Abstract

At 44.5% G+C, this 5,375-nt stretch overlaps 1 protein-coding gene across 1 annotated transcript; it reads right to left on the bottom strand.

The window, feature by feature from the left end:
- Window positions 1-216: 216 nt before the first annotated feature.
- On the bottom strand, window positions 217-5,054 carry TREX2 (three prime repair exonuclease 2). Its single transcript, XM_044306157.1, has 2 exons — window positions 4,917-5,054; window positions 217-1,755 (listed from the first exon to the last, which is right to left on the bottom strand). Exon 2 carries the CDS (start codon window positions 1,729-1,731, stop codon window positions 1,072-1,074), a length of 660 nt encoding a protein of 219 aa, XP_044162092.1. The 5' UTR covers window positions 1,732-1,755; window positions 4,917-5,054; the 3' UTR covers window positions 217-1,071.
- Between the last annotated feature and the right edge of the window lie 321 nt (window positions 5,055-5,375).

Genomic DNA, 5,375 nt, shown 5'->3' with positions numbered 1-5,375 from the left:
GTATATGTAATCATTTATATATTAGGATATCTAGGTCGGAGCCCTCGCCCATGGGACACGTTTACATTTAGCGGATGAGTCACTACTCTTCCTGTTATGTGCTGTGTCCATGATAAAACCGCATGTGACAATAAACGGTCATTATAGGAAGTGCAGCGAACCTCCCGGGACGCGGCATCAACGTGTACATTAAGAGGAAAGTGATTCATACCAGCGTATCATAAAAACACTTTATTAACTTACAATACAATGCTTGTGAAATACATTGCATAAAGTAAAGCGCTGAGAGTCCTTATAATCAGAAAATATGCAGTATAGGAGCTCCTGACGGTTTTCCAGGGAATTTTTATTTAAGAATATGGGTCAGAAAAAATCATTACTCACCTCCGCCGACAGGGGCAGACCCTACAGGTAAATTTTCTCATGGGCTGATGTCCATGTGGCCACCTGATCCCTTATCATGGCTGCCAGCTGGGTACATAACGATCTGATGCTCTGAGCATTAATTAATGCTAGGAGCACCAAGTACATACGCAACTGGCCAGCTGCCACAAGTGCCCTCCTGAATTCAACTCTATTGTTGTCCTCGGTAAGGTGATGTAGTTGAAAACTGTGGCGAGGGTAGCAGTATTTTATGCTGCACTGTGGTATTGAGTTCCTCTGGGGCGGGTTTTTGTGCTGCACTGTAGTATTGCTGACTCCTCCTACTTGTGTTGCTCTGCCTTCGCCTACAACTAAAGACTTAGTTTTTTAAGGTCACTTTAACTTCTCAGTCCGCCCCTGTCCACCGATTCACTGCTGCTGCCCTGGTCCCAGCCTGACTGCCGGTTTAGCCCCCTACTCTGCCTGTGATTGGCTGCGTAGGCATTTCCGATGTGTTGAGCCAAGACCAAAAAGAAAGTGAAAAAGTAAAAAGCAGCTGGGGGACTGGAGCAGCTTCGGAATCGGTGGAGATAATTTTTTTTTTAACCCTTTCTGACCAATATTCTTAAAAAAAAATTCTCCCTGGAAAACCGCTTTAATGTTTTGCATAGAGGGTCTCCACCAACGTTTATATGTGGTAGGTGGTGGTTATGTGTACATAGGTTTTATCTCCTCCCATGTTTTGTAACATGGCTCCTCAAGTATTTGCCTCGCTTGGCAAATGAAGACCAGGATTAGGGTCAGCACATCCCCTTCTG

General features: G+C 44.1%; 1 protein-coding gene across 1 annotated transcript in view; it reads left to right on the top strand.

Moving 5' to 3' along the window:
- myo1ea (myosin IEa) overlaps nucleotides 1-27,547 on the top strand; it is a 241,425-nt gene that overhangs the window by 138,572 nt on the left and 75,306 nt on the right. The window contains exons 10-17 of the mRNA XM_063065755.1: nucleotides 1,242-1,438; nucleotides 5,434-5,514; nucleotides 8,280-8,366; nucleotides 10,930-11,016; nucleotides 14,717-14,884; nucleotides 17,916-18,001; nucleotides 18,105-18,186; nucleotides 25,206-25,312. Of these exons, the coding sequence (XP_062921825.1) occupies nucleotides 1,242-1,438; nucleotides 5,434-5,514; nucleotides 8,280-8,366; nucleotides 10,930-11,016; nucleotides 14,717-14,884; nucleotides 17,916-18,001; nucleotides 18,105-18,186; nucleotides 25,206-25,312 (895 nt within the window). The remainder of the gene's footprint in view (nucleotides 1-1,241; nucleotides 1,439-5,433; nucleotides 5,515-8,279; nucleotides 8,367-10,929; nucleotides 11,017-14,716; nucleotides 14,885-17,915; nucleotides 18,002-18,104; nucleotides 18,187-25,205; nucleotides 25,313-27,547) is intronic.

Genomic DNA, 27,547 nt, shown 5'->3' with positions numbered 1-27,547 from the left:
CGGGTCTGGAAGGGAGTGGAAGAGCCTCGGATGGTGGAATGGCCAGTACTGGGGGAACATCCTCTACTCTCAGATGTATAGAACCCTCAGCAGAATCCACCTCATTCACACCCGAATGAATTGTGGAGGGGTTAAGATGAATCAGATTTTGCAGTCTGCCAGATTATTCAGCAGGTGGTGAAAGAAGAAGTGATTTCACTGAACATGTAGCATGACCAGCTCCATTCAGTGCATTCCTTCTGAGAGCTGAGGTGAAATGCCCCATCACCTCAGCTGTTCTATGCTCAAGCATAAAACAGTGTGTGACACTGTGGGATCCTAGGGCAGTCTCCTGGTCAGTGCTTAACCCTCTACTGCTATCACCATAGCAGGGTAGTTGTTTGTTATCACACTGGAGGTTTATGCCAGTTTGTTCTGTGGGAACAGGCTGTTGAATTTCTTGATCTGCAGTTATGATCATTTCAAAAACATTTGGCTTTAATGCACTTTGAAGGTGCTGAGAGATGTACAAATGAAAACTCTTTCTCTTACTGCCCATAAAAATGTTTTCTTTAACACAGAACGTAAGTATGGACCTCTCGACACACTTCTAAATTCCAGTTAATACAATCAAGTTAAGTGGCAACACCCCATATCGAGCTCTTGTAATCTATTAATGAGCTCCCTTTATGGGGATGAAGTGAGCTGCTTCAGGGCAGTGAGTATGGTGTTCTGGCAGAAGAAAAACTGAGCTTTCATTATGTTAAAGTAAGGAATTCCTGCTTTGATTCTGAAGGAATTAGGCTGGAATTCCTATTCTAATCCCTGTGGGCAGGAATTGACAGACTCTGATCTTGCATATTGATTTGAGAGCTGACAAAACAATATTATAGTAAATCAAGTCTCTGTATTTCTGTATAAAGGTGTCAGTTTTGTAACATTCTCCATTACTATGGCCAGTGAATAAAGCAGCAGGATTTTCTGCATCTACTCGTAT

New observations of the differential attenuation of long period S waves, measured using a spectral ratio technique, and a re-examination of reported attenuation measurements for P waves indicate significant lateral variations in attenuation beneath the United States. High attentuation is observed at stations between the Rocky Mountains and the Sierra Nevada-Cascade ranges and in the northeast United States. Low attenuation is seen at stations in the central and eastern parts of the country and along the Pacific coast. Relative magnitudes of S- and P-differential attenuation are consistent with P-wave absorption being due entirely to losses in shear. A large azimuthal dependence for near-source attenuation is suggested for an earthquake on a mid-ocean ridge.

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